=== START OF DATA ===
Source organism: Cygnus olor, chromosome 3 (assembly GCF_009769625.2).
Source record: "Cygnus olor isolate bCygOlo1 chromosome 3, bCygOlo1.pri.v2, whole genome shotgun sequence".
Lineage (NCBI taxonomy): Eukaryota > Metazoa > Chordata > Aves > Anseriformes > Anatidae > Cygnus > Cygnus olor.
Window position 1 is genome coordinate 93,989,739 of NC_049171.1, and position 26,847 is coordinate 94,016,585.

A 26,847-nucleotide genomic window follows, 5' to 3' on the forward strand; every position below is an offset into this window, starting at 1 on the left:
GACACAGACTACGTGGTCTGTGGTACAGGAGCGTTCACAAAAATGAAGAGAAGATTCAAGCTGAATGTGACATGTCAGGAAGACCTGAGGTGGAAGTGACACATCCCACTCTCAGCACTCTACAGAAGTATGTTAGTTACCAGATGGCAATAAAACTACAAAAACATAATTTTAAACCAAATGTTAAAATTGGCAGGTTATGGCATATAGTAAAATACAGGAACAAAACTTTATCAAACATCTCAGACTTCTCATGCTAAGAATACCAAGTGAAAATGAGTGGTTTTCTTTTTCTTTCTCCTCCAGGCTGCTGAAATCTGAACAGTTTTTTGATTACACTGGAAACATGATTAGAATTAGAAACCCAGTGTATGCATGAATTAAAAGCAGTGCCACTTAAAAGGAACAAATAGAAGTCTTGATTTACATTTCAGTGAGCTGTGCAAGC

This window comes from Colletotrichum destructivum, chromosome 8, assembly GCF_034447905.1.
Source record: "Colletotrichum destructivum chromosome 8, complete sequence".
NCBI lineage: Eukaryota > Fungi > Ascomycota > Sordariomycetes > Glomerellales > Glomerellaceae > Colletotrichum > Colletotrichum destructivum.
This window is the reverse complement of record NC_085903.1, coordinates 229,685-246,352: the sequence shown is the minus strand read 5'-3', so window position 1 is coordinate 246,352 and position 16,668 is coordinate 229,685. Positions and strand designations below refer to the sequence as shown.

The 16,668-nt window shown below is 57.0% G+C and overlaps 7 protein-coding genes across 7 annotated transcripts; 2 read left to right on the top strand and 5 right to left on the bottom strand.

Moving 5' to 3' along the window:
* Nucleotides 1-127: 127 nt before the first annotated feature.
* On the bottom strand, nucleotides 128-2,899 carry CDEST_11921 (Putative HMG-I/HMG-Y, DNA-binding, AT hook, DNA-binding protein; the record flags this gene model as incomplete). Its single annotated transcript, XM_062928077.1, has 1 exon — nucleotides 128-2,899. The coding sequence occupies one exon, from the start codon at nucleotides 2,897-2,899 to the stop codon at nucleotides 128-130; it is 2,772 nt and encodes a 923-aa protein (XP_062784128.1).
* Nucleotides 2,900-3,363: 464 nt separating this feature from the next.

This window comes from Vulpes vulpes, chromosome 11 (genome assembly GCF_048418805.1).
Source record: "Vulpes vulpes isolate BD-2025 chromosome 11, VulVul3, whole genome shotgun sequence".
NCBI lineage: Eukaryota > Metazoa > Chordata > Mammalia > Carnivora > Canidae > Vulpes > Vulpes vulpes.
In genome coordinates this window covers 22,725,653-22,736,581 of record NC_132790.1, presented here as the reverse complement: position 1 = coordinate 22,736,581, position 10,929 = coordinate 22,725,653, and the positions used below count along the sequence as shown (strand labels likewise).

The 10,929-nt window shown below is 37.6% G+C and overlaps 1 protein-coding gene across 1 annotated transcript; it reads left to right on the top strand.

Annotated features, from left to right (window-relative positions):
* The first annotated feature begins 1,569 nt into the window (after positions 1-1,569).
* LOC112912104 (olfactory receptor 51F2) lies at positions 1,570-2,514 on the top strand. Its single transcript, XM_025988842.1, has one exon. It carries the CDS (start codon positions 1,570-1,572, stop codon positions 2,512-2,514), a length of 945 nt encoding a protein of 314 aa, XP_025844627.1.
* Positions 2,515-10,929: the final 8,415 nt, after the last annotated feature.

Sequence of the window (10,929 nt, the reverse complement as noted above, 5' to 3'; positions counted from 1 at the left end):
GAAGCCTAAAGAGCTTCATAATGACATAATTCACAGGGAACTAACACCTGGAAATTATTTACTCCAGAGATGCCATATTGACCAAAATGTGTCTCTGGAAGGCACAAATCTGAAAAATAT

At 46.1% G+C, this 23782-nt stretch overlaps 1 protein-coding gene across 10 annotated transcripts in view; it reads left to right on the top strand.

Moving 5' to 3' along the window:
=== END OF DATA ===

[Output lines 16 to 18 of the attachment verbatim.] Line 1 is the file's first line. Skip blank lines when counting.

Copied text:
This window comes from Vulpes vulpes, chromosome 11 (genome assembly GCF_048418805.1).
Source record: "Vulpes vulpes isolate BD-2025 chromosome 11, VulVul3, whole genome shotgun sequence".
NCBI lineage: Eukaryota > Metazoa > Chordata > Mammalia > Carnivora > Canidae > Vulpes > Vulpes vulpes.